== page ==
There are four specialist locks in England's elite player squad, from which the teams for the autumn Tests will be drawn, and Attwood is the only one still awaiting a cap. But it was clear by the end of the summer tour that he would be among the chosen few and when Johnson made his announcement in July, it was widely reported that the Gloucester man had ousted Borthwick. In reality, Borthwick lost out to the veteran Wasps forward Simon Shaw, but the narrative of a long-serving national captain being ousted by a rookie continues to play in the media.

"If people want to say I've been picked ahead of a player as good as Steve, it's a tremendous feather in my cap," Attwood says. "I'm not sure it's as cut and dried as some make out, but I'm in the squad and it's an exciting time for me. But I'm also a little apprehensive because this is the start of the storm rather than the end of it. Being picked in the EPS doesn't guarantee me a place in the team, which is what I really want, but by being there, I'm the one providing motivation for others, including Steve, who's already expressed his determination to get back into international rugby. These things work both ways.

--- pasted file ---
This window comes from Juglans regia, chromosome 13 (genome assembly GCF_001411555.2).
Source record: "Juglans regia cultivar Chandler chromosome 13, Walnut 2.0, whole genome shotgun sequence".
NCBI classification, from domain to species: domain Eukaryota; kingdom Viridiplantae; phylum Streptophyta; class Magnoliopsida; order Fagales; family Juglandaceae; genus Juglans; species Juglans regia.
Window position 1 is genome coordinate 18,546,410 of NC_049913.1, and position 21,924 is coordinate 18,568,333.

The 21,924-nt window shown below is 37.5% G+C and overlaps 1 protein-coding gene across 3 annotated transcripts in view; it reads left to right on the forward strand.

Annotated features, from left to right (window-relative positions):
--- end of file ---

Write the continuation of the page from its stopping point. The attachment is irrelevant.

"My job now is to work on the parts of my game that came together for me during the summer, to improve my consistency and demonstrate that I can cope with the switch of environment from club to country. That will be the really challenging thing, because even at club level, where you train together every day, cohesion is hard to find. Yes, I want to go to the World Cup next year, but I'm extremely aware that as things stand, I haven't played a single Test. I'm ambitious, but I don't feel I'm a player in a rush."